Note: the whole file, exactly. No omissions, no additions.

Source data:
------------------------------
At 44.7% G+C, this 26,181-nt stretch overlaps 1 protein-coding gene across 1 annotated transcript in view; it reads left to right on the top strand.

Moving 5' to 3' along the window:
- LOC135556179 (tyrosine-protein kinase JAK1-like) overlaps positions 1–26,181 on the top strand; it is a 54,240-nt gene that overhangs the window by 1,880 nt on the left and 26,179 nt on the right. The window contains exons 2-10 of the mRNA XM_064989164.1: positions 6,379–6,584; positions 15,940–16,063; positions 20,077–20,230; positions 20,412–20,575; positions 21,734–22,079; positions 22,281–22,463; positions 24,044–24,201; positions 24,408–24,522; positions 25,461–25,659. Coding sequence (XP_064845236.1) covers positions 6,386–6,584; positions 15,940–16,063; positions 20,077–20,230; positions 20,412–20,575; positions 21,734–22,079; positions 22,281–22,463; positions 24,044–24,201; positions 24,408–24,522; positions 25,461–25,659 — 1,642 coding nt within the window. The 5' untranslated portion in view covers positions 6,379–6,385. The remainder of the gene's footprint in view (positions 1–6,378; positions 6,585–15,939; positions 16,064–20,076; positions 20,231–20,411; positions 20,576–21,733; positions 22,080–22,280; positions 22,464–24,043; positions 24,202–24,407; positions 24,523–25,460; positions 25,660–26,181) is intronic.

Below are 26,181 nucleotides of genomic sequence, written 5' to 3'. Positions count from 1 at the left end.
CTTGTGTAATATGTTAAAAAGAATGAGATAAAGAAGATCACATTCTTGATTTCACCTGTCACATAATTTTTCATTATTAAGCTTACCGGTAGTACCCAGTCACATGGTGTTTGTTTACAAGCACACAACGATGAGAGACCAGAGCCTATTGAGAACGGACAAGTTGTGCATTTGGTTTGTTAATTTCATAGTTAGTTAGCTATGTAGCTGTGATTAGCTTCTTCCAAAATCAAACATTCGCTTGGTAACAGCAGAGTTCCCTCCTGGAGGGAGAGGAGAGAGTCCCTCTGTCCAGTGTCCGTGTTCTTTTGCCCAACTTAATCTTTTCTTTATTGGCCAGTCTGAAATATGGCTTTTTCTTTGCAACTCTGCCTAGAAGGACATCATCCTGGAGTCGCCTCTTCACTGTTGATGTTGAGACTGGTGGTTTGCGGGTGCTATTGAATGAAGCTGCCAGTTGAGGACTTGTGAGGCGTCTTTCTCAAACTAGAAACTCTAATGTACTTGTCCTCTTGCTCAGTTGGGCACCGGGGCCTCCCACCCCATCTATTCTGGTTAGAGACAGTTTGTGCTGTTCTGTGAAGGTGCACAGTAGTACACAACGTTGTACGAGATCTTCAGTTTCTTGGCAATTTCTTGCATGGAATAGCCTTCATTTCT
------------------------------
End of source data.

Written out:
At 44.7% G+C, this 26,181-nt stretch overlaps 1 protein-coding gene across 1 annotated transcript in view; it reads left to right on the top strand.

Moving 5' to 3' along the window:
- LOC135556179 (tyrosine-protein kinase JAK1-like) overlaps positions 1–26,181 on the top strand; it is a 54,240-nt gene that overhangs the window by 1,880 nt on the left and 26,179 nt on the right. The window contains exons 2-10 of the mRNA XM_064989164.1: positions 6,379–6,584; positions 15,940–16,063; positions 20,077–20,230; positions 20,412–20,575; positions 21,734–22,079; positions 22,281–22,463; positions 24,044–24,201; positions 24,408–24,522; positions 25,461–25,659. Coding sequence (XP_064845236.1) covers positions 6,386–6,584; positions 15,940–16,063; positions 20,077–20,230; positions 20,412–20,575; positions 21,734–22,079; positions 22,281–22,463; positions 24,044–24,201; positions 24,408–24,522; positions 25,461–25,659 — 1,642 coding nt within the window. The 5' untranslated portion in view covers positions 6,379–6,385. The remainder of the gene's footprint in view (positions 1–6,378; positions 6,585–15,939; positions 16,064–20,076; positions 20,231–20,411; positions 20,576–21,733; positions 22,080–22,280; positions 22,464–24,043; positions 24,202–24,407; positions 24,523–25,460; positions 25,660–26,181) is intronic.

Below are 26,181 nucleotides of genomic sequence, written 5' to 3'. Positions count from 1 at the left end.
CTTGTGTAATATGTTAAAAAGAATGAGATAAAGAAGATCACATTCTTGATTTCACCTGTCACATAATTTTTCATTATTAAGCTTACCGGTAGTACCCAGTCACATGGTGTTTGTTTACAAGCACACAACGATGAGAGACCAGAGCCTATTGAGAACGGACAAGTTGTGCATTTGGTTTGTTAATTTCATAGTTAGTTAGCTATGTAGCTGTGATTAGCTTCTTCCAAAATCAAACATTCGCTTGGTAACAGCAGAGTTCCCTCCTGGAGGGAGAGGAGAGAGTCCCTCTGTCCAGTGTCCGTGTTCTTTTGCCCAACTTAATCTTTTCTTTATTGGCCAGTCTGAAATATGGCTTTTTCTTTGCAACTCTGCCTAGAAGGACATCATCCTGGAGTCGCCTCTTCACTGTTGATGTTGAGACTGGTGGTTTGCGGGTGCTATTGAATGAAGCTGCCAGTTGAGGACTTGTGAGGCGTCTTTCTCAAACTAGAAACTCTAATGTACTTGTCCTCTTGCTCAGTTGGGCACCGGGGCCTCCCACCCCATCTATTCTGGTTAGAGACAGTTTGTGCTGTTCTGTGAAGGTGCACAGTAGTACACAACGTTGTACGAGATCTTCAGTTTCTTGGCAATTTCTTGCATGGAATAGCCTTCATTTCT